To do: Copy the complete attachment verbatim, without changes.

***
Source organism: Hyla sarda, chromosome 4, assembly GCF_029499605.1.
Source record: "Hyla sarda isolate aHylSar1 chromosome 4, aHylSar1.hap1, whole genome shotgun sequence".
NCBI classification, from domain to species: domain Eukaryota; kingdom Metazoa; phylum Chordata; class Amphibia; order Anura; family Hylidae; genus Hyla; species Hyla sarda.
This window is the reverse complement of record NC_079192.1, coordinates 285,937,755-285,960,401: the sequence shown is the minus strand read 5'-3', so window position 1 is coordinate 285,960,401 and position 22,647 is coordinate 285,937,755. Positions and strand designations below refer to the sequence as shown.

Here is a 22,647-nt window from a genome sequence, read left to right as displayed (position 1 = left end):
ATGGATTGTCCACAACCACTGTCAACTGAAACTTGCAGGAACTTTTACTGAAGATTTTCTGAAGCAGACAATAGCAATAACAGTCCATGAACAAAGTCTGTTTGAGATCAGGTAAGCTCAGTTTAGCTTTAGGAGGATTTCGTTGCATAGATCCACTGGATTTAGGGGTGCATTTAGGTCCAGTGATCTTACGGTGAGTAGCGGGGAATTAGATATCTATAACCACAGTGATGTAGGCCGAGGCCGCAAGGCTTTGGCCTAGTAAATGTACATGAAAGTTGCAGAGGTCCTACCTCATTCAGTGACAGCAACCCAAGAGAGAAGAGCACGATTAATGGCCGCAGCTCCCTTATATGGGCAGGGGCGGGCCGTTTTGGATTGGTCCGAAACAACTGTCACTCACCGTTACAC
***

Source organism: Hyla sarda, chromosome 4, assembly GCF_029499605.1.
Source record: "Hyla sarda isolate aHylSar1 chromosome 4, aHylSar1.hap1, whole genome shotgun sequence".
NCBI classification, from domain to species: domain Eukaryota; kingdom Metazoa; phylum Chordata; class Amphibia; order Anura; family Hylidae; genus Hyla; species Hyla sarda.
This window is the reverse complement of record NC_079192.1, coordinates 285,937,755-285,960,401: the sequence shown is the minus strand read 5'-3', so window position 1 is coordinate 285,960,401 and position 22,647 is coordinate 285,937,755. Positions and strand designations below refer to the sequence as shown.

Here is a 22,647-nt window from a genome sequence, read left to right as displayed (position 1 = left end):
ATGGATTGTCCACAACCACTGTCAACTGAAACTTGCAGGAACTTTTACTGAAGATTTTCTGAAGCAGACAATAGCAATAACAGTCCATGAACAAAGTCTGTTTGAGATCAGGTAAGCTCAGTTTAGCTTTAGGAGGATTTCGTTGCATAGATCCACTGGATTTAGGGGTGCATTTAGGTCCAGTGATCTTACGGTGAGTAGCGGGGAATTAGATATCTATAACCACAGTGATGTAGGCCGAGGCCGCAAGGCTTTGGCCTAGTAAATGTACATGAAAGTTGCAGAGGTCCTACCTCATTCAGTGACAGCAACCCAAGAGAGAAGAGCACGATTAATGGCCGCAGCTCCCTTATATGGGCAGGGGCGGGCCGTTTTGGATTGGTCCGAAACAACTGTCACTCACCGTTACAC